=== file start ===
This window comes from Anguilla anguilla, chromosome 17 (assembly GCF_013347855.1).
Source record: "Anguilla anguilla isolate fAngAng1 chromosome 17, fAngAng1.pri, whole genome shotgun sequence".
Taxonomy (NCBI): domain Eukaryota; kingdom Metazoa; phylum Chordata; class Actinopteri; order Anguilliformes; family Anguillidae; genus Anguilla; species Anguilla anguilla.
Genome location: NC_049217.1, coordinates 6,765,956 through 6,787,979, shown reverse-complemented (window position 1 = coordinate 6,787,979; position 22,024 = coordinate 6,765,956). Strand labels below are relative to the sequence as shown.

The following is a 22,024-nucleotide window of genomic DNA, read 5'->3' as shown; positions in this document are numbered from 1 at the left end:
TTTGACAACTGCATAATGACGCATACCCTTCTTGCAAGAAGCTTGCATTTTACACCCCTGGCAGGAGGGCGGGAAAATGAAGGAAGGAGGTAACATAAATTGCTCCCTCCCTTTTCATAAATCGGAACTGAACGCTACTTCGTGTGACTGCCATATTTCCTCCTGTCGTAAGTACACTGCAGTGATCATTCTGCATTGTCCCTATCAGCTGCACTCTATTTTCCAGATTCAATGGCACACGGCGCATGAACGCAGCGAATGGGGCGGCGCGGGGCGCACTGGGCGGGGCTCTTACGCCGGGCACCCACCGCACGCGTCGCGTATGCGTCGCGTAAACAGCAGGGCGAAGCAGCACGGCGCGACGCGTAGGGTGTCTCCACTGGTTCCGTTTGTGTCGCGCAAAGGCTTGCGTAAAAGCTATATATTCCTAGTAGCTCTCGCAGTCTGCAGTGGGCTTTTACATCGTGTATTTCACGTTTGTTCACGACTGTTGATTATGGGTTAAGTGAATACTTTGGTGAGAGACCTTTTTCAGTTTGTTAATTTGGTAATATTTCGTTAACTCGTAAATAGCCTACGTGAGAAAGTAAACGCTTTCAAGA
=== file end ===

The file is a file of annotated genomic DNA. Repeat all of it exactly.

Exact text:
This window comes from Anguilla anguilla, chromosome 17 (assembly GCF_013347855.1).
Source record: "Anguilla anguilla isolate fAngAng1 chromosome 17, fAngAng1.pri, whole genome shotgun sequence".
Taxonomy (NCBI): domain Eukaryota; kingdom Metazoa; phylum Chordata; class Actinopteri; order Anguilliformes; family Anguillidae; genus Anguilla; species Anguilla anguilla.
Genome location: NC_049217.1, coordinates 6,765,956 through 6,787,979, shown reverse-complemented (window position 1 = coordinate 6,787,979; position 22,024 = coordinate 6,765,956). Strand labels below are relative to the sequence as shown.

The following is a 22,024-nucleotide window of genomic DNA, read 5'->3' as shown; positions in this document are numbered from 1 at the left end:
TTTGACAACTGCATAATGACGCATACCCTTCTTGCAAGAAGCTTGCATTTTACACCCCTGGCAGGAGGGCGGGAAAATGAAGGAAGGAGGTAACATAAATTGCTCCCTCCCTTTTCATAAATCGGAACTGAACGCTACTTCGTGTGACTGCCATATTTCCTCCTGTCGTAAGTACACTGCAGTGATCATTCTGCATTGTCCCTATCAGCTGCACTCTATTTTCCAGATTCAATGGCACACGGCGCATGAACGCAGCGAATGGGGCGGCGCGGGGCGCACTGGGCGGGGCTCTTACGCCGGGCACCCACCGCACGCGTCGCGTATGCGTCGCGTAAACAGCAGGGCGAAGCAGCACGGCGCGACGCGTAGGGTGTCTCCACTGGTTCCGTTTGTGTCGCGCAAAGGCTTGCGTAAAAGCTATATATTCCTAGTAGCTCTCGCAGTCTGCAGTGGGCTTTTACATCGTGTATTTCACGTTTGTTCACGACTGTTGATTATGGGTTAAGTGAATACTTTGGTGAGAGACCTTTTTCAGTTTGTTAATTTGGTAATATTTCGTTAACTCGTAAATAGCCTACGTGAGAAAGTAAACGCTTTCAAGA